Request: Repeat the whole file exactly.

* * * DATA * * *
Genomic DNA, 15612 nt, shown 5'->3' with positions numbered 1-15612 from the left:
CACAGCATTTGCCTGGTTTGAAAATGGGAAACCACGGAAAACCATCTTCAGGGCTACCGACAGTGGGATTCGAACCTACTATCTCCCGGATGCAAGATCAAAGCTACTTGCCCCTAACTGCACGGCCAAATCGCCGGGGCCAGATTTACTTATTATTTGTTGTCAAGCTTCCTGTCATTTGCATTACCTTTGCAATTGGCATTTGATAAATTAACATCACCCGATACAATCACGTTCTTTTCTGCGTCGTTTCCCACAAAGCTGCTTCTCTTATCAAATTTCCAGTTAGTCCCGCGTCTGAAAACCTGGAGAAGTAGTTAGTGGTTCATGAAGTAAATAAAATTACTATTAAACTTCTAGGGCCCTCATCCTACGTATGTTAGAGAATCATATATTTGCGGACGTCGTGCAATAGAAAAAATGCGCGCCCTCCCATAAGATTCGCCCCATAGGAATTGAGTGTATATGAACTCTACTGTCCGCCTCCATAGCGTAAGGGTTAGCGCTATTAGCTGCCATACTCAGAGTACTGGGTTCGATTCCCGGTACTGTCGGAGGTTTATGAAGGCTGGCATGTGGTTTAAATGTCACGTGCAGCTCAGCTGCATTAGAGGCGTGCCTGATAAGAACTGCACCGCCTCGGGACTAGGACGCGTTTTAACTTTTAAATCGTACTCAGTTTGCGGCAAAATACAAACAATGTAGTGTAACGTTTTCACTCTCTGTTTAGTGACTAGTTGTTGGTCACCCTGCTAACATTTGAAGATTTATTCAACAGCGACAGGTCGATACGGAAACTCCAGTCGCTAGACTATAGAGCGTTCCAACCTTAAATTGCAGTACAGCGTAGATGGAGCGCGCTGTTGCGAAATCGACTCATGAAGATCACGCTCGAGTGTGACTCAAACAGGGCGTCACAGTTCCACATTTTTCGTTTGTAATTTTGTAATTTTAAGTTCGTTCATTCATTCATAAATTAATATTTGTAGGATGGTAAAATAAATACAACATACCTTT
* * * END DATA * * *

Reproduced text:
Genomic DNA, 15612 nt, shown 5'->3' with positions numbered 1-15612 from the left:
CACAGCATTTGCCTGGTTTGAAAATGGGAAACCACGGAAAACCATCTTCAGGGCTACCGACAGTGGGATTCGAACCTACTATCTCCCGGATGCAAGATCAAAGCTACTTGCCCCTAACTGCACGGCCAAATCGCCGGGGCCAGATTTACTTATTATTTGTTGTCAAGCTTCCTGTCATTTGCATTACCTTTGCAATTGGCATTTGATAAATTAACATCACCCGATACAATCACGTTCTTTTCTGCGTCGTTTCCCACAAAGCTGCTTCTCTTATCAAATTTCCAGTTAGTCCCGCGTCTGAAAACCTGGAGAAGTAGTTAGTGGTTCATGAAGTAAATAAAATTACTATTAAACTTCTAGGGCCCTCATCCTACGTATGTTAGAGAATCATATATTTGCGGACGTCGTGCAATAGAAAAAATGCGCGCCCTCCCATAAGATTCGCCCCATAGGAATTGAGTGTATATGAACTCTACTGTCCGCCTCCATAGCGTAAGGGTTAGCGCTATTAGCTGCCATACTCAGAGTACTGGGTTCGATTCCCGGTACTGTCGGAGGTTTATGAAGGCTGGCATGTGGTTTAAATGTCACGTGCAGCTCAGCTGCATTAGAGGCGTGCCTGATAAGAACTGCACCGCCTCGGGACTAGGACGCGTTTTAACTTTTAAATCGTACTCAGTTTGCGGCAAAATACAAACAATGTAGTGTAACGTTTTCACTCTCTGTTTAGTGACTAGTTGTTGGTCACCCTGCTAACATTTGAAGATTTATTCAACAGCGACAGGTCGATACGGAAACTCCAGTCGCTAGACTATAGAGCGTTCCAACCTTAAATTGCAGTACAGCGTAGATGGAGCGCGCTGTTGCGAAATCGACTCATGAAGATCACGCTCGAGTGTGACTCAAACAGGGCGTCACAGTTCCACATTTTTCGTTTGTAATTTTGTAATTTTAAGTTCGTTCATTCATTCATAAATTAATATTTGTAGGATGGTAAAATAAATACAACATACCTTT